Tuscan Traveler’s Tales – A Galileo Day

Last month I took the MuseoBus through Galileo Land.  First stop – the Galileo Museum.

Last year, Florence’s History of Science Museum finally reopened with a new name – Museo Galileo. The exhibits that were once a bit musty and dusty are now beautifully presented – well lit, dramatic, modern and packed full with beautifully made instruments for observing and demonstrating the world around us. It’s all polished brass, finely turned wood and carefully blown glass. Take a virtual tour here.

Galileo Bust at Museo Galileo in Florence

We were there to appreciate the science of Galileo and so concentrated on his telescopes with which he found the moons of Jupiter and the globes and maps of the ever-changing views of the world. (Later, we came back to see the historical medical science instruments, 18th century chemistry equipment, and more, located on the Galileo Museum’s top floor.)

Ptolemaic armillary took 5 years to build
Ptolemaic armillary took 5 years to build

One of the most impressive exhibits, a huge armillary sphere (1593), ordered for Grand Duke Ferdinando I, is a great example of art and science working together. It stands over 11 feet tall, made of gold and cypress wood, showing the Ptolemaic orbits of all of the planets and the sun around the earth – everything Galileo argued against – and it still rotates, having been restored for the opening of the new museum. See the video here. http://catalogue.museogalileo.it/room/RoomsIIIV.html

Right middle finger of Galileo
Right middle finger of Galileo

And then there is the finger – the middle finger of Galileo’s right hand, sits in a glass case held perpetually upright. It’s not pointing anywhere in particular, but it’s hard not to smile at the potential for symbolism given history has proved Galileo right in spite of his being forced to recant. It was alone until 2009 when it was joined by another finger, a thumb and a molar. (The stories of their very existence, as well as their subsequent rediscovery, are too long to recount here so go read the amusing version from the New York Times.)

Our next stop on the MuseoBus was Villa il Gioiello (“The Jewel”) Galileo’s last home in Arcetri, a little town just a mile south of Florence, up in the hills. (A popular restaurant with tourists, Omero, a 15 euro cab ride from central Florence, is right across the street from Villa il Gioiello, but most diners don’t realize that they are walking in the footsteps of Galileo.)

All aboard the MuseoBus
All aboard the MuseoBus

Sentenced to house arrest by the Inquisition in Rome for defending the revolutionary sun-centered Copernican universe against the traditional earth-centered Ptolemaic world-view, Galileo returned to his Arcetri house in 1633, and stayed there until he died in 1642. 
It is also known now as Villa Galileo (not to be confused with the other homes of Galileo found in Florence, which are in Costa San Giorgio, as well as a villa in Bellosguardo).

Villa il Gioielli is now known as Villa Galileo
Villa il Gioiello is now known as Villa Galileo

The name Gioiello was given due to its favorable position in the hills of Arcetri, near the Torre del Gallo. It was an elegant home, surrounded by many acres of farmland with a separate house for workers. It is recorded in the cadastre of 1427 to have been owned by Tommaso di Cristofano Masi and his brothers, who later passed it on to the Calderini family in 1525, where it is first mentioned as “The Jewel”. The villa and its estate suffered damages during the siege of Florence in the years 1529 and 1530, whilst the entire area of Arcetri and Pian dei Giullari were occupied by Spanish Imperial troops. Calderini sold it shortly thereafter to the Cavalcanti family, who rebuilt the home with its original simple lines, preserving its elegant look to the present day.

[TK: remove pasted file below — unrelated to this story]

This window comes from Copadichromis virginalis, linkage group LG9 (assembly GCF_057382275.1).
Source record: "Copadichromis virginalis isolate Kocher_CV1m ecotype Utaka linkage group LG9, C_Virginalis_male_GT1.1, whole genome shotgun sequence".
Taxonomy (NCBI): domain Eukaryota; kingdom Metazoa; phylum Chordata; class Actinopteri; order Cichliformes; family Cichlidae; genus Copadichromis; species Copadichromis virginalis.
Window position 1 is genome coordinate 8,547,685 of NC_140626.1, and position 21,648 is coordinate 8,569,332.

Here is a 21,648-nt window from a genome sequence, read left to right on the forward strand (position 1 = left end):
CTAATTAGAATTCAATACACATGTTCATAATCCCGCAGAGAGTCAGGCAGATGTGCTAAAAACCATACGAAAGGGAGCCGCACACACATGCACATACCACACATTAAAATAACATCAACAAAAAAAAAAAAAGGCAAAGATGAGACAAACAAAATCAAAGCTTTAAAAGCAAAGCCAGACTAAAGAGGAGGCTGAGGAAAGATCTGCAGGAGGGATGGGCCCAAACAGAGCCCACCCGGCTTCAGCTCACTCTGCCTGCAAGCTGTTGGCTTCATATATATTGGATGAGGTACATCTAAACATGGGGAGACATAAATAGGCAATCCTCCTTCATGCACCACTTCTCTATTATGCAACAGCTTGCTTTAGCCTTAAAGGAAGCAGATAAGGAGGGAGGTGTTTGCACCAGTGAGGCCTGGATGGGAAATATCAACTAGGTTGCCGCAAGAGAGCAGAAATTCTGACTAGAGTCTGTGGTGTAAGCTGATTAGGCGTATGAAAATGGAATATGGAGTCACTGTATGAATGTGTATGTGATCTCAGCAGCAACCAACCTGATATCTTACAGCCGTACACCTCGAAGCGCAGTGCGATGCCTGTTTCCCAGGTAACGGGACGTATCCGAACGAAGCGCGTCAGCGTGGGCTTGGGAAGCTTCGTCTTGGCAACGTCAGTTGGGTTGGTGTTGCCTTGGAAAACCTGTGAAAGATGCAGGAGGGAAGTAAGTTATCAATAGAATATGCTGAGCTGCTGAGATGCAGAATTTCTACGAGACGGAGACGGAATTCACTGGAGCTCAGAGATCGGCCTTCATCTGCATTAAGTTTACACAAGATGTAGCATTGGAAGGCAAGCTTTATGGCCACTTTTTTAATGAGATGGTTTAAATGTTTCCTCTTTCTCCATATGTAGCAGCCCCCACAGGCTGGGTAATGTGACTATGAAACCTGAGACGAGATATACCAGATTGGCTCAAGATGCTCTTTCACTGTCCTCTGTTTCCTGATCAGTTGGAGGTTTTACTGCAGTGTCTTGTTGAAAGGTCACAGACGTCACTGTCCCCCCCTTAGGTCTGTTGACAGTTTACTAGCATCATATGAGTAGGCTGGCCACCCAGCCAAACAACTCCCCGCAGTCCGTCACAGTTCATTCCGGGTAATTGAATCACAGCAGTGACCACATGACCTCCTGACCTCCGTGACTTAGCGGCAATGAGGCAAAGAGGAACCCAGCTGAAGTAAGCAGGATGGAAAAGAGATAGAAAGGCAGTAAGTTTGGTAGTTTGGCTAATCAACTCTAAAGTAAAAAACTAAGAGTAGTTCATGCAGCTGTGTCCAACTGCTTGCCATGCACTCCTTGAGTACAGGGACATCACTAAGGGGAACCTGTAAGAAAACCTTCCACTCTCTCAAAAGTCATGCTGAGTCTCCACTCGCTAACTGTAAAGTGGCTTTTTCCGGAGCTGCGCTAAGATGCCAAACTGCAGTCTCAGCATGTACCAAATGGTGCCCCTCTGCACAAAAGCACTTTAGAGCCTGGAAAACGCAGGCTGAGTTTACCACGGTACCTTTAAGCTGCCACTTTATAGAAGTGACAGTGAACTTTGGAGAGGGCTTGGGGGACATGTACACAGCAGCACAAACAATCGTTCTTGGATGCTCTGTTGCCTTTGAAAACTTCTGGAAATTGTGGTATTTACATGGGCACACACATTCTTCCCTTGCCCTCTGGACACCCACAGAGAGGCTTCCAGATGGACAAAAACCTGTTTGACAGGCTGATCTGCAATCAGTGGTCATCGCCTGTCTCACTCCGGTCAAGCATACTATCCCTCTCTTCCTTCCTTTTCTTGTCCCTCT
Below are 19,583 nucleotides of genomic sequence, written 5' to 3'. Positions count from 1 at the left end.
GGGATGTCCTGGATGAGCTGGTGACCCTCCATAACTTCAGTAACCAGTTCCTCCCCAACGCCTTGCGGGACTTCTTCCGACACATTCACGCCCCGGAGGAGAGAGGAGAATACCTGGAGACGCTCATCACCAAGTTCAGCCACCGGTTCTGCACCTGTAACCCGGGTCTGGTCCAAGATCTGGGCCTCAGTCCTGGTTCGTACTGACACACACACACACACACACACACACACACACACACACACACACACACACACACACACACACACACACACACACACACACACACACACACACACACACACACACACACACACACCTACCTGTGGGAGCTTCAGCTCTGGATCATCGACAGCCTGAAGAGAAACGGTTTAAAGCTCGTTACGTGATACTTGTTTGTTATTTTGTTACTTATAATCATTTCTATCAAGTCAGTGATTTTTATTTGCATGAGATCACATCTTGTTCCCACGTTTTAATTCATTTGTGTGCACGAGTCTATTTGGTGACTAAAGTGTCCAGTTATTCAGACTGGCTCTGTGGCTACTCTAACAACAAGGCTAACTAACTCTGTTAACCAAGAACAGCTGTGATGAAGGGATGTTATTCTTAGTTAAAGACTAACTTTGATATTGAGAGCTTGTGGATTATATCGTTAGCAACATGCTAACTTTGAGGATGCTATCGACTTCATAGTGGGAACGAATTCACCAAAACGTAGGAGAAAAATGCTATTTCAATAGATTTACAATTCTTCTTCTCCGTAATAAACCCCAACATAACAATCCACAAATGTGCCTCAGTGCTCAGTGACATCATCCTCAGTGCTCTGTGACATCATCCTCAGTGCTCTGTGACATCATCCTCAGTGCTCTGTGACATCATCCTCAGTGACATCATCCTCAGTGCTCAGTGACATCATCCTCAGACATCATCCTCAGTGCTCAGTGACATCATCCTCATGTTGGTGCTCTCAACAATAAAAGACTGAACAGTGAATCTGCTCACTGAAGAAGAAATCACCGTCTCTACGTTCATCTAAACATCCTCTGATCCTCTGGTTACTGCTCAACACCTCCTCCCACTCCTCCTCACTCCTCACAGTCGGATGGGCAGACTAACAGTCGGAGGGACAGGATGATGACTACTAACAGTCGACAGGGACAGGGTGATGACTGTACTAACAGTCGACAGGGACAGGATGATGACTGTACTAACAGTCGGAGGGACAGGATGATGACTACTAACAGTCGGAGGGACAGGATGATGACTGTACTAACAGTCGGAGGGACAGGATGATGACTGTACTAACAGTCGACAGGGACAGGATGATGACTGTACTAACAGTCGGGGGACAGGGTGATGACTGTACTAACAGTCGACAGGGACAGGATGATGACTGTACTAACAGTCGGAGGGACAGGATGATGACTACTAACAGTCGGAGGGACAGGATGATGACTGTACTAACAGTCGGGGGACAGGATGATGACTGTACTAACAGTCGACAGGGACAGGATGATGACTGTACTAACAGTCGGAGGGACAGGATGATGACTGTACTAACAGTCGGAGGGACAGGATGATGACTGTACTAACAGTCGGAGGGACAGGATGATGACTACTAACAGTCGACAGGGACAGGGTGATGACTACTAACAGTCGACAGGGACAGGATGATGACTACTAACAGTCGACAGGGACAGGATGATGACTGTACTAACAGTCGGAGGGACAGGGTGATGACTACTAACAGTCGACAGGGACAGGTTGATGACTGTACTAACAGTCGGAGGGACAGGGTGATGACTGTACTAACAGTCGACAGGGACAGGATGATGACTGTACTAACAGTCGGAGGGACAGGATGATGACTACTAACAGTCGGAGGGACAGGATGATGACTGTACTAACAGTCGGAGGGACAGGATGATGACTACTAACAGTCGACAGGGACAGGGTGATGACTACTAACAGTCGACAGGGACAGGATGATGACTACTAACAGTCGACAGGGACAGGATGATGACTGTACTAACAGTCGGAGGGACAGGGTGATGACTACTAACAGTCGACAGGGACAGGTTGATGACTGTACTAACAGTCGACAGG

Last home of Galileo in Arcetri
Last home of Galileo in Arcetri

This residence, rented by Galileo, was near the monastery where his daughter, Sister Maria Celeste (born Virginia) was a nun. There are 124 remaining letters from Celeste to Galileo (the replies of the scientist were probably destroyed), which were found after his death and are now at the State Archive of Florence. A popular book, Galileo’s Daughter, recounts that correspondence. Sister Maria Celeste died in 1634.

Despite becoming blind in 1638, Galileo continued to write some of his most significant works – Discourses and Mathematical Demonstrations Relating to Two New Sciences (Discorsi e Dimostrazioni Matematiche, intorno a due nuove scienze) – in which he presented his theories on the strength and resistance of materials and on motion.

View from Galileo's home is virtually unchanged
View from Galileo’s home is virtually unchanged

Shortly after Galileo moved to Arcetri, he received visits from Grand Duke Ferdinando II de’ Medici as well as the painter, who painted his portrait. Other guests were the Ambassador of the Netherlands (Galileo had printed many of his books in Leiden) and the English poet John Milton, who was so impressed that references to Galileo’s telescope made an appearance in Paradise Lost.

Portrait of Galileo by Giusto Sustermans
Portrait of Galileo by Giusto Sustermans

The MuseoBus tours are a fantastic way to get to less central museums and other historic locations. Each itinerary starts at a museum in the historic center and then goes out to a destination too far to walk to. The tours themselves are in Italian, directed by very knowledgeable guides, but even if you don’t understand everything said, the bus service makes it all worthwhile.

2 thoughts on “Tuscan Traveler’s Tales – A Galileo Day

  1. Hi Simon,

    Thanks for the photo catch. Amerigo would have been please with the mistake, I think.

    I’ve fixed the photo…


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